Declarations from the original Barmen Declaration: The original work contained three declarations by these member churches. These statements are equally valuable for the American people today:
1) The Declaration of Unity: the Barmen Declaration stated its intent to stand together on the grounds of classic evangelical faith as an organization of churches. It reminds us even today that we are bound together by the confession of the one Lord of the one, holy, catholic, and apostolic Church.
2) The Declaration of Diversion: the Barmen Declaration stated that shared common belief in the core concepts of the gospel of Jesus Christ were being challenged by outside influences from the surrounding culture. There were ideologies incompatible with classic Christian thought that were being inserted, sometimes forcefully, into their practice of faith.
- Be careful of any alterations in principle: “This threat consists in the fact that the theological basis, in which the… church is united, has been continually and systematically thwarted and rendered ineffective by alien principles, on the part of the leaders and spokesmen of… [those in government who would subvert the church for their own ends]. When these [nationalistic] principles are held to be valid, then, according to all the Confessions in force among us, the Church ceases to be the Church..”
3) The Declaration of Assertion: the Barmen Declaration stated that they must assert what they know to be true, according to their faith. “We may and must speak with one voice in this matter today. Precisely because we want to be and to remain faithful to our various Confessions, we may not keep silent, since we believe that we have been given a common message to utter in a time of common need and temptation.”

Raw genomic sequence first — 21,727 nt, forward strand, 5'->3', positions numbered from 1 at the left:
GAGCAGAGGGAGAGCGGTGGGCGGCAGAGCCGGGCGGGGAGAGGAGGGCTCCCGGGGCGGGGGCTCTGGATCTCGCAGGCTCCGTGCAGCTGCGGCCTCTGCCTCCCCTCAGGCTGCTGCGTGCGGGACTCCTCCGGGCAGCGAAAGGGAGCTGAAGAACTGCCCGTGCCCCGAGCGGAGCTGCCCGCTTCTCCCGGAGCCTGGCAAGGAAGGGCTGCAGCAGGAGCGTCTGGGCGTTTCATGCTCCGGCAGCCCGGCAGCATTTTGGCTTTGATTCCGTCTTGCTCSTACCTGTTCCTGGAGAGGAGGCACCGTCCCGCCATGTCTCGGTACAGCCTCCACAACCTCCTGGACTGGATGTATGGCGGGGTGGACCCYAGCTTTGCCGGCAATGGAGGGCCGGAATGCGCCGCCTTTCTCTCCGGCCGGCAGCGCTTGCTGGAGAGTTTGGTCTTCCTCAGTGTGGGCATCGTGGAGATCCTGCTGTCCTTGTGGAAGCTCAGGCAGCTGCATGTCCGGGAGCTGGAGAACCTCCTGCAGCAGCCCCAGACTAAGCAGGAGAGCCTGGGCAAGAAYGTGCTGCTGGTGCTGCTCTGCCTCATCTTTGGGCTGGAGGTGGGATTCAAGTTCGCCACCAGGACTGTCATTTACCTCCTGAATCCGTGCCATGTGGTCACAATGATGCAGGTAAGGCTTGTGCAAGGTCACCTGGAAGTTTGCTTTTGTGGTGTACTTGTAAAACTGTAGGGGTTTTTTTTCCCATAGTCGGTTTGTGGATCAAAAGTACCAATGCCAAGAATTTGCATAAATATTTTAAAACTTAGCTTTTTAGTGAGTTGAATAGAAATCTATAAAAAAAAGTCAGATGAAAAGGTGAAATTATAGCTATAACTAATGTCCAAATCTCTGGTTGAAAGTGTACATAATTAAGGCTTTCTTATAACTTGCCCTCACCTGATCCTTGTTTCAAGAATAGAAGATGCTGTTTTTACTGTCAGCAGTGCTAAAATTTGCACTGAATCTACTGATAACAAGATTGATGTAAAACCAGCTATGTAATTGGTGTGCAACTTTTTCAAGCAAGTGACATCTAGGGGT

4) The Confession of evangelical Truths: the writers of the Barmen Declaration felt that their faith was under attack. To answer these unwanted concepts from those who would subvert their faith on behalf of governmental influence, they held that the following confessions of faith were crucial:
1. “I am the way, and the truth, and the life; no one comes to the Father, but by me.” (John 14.6). “Truly, truly, I say to you, he who does not enter the sheepfold by the door, but climbs in by another way, that man is a thief and a robber. . . . I am the door; if anyone enters by me, he will be saved.” (John 10:1, 9.)
Jesus Christ, as he is attested for us in Holy Scripture, is the one Word of God which we have to hear and which we have to trust and obey in life and in death.
We reject the false doctrine, as though the church could and would have to acknowledge as a source of its proclamation, apart from and besides this one Word of God, still other events and powers, figures and truths, as God’s revelation.
2. “Christ Jesus, whom God has made our wisdom, our righteousness and sanctification and redemption.” (1 Cor. 1:30.)
As Jesus Christ is God’s assurance of the forgiveness of all our sins, so, in the same way and with the same seriousness he is also God’s mighty claim upon our whole life. Through him befalls us a joyful deliverance from the godless fetters of this world for a free, grateful service to his creatures.
We reject the false doctrine, as though there were areas of our life in which we would not belong to Jesus Christ, but to other lords–areas in which we would not need justification and sanctification through him.
3. “Rather, speaking the truth in love, we are to grow up in every way into him who is the head, into Christ, from whom the whole body [is] joined and knit together.” (Eph. 4:15,16.)